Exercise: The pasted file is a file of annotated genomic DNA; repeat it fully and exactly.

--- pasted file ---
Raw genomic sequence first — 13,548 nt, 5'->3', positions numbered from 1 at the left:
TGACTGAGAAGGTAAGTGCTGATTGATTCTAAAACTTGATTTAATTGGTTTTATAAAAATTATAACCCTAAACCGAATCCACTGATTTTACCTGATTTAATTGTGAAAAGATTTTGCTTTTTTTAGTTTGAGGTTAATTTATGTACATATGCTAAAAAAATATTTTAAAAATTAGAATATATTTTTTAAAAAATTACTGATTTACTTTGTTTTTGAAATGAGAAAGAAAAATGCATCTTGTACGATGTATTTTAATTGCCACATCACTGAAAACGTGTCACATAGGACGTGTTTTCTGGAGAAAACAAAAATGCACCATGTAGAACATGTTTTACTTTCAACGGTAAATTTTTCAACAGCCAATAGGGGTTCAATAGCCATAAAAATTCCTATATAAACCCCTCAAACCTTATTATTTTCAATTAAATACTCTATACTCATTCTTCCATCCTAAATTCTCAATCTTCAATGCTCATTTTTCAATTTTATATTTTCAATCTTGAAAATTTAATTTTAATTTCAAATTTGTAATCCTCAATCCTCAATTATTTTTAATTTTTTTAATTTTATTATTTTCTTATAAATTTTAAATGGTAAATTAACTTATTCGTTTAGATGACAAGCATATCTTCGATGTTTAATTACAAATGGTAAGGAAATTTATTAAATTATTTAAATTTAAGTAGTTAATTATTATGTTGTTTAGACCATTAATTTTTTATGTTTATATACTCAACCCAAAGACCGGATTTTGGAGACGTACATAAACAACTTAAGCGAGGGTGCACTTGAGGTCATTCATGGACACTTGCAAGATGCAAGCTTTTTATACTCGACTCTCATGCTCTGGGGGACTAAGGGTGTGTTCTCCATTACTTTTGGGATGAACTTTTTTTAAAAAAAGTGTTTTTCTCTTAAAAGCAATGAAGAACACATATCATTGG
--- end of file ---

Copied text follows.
Raw genomic sequence first — 13,548 nt, 5'->3', positions numbered from 1 at the left:
TGACTGAGAAGGTAAGTGCTGATTGATTCTAAAACTTGATTTAATTGGTTTTATAAAAATTATAACCCTAAACCGAATCCACTGATTTTACCTGATTTAATTGTGAAAAGATTTTGCTTTTTTTAGTTTGAGGTTAATTTATGTACATATGCTAAAAAAATATTTTAAAAATTAGAATATATTTTTTAAAAAATTACTGATTTACTTTGTTTTTGAAATGAGAAAGAAAAATGCATCTTGTACGATGTATTTTAATTGCCACATCACTGAAAACGTGTCACATAGGACGTGTTTTCTGGAGAAAACAAAAATGCACCATGTAGAACATGTTTTACTTTCAACGGTAAATTTTTCAACAGCCAATAGGGGTTCAATAGCCATAAAAATTCCTATATAAACCCCTCAAACCTTATTATTTTCAATTAAATACTCTATACTCATTCTTCCATCCTAAATTCTCAATCTTCAATGCTCATTTTTCAATTTTATATTTTCAATCTTGAAAATTTAATTTTAATTTCAAATTTGTAATCCTCAATCCTCAATTATTTTTAATTTTTTTAATTTTATTATTTTCTTATAAATTTTAAATGGTAAATTAACTTATTCGTTTAGATGACAAGCATATCTTCGATGTTTAATTACAAATGGTAAGGAAATTTATTAAATTATTTAAATTTAAGTAGTTAATTATTATGTTGTTTAGACCATTAATTTTTTATGTTTATATACTCAACCCAAAGACCGGATTTTGGAGACGTACATAAACAACTTAAGCGAGGGTGCACTTGAGGTCATTCATGGACACTTGCAAGATGCAAGCTTTTTATACTCGACTCTCATGCTCTGGGGGACTAAGGGTGTGTTCTCCATTACTTTTGGGATGAACTTTTTTTAAAAAAAGTGTTTTTCTCTTAAAAGCAATGAAGAACACATATCATTGG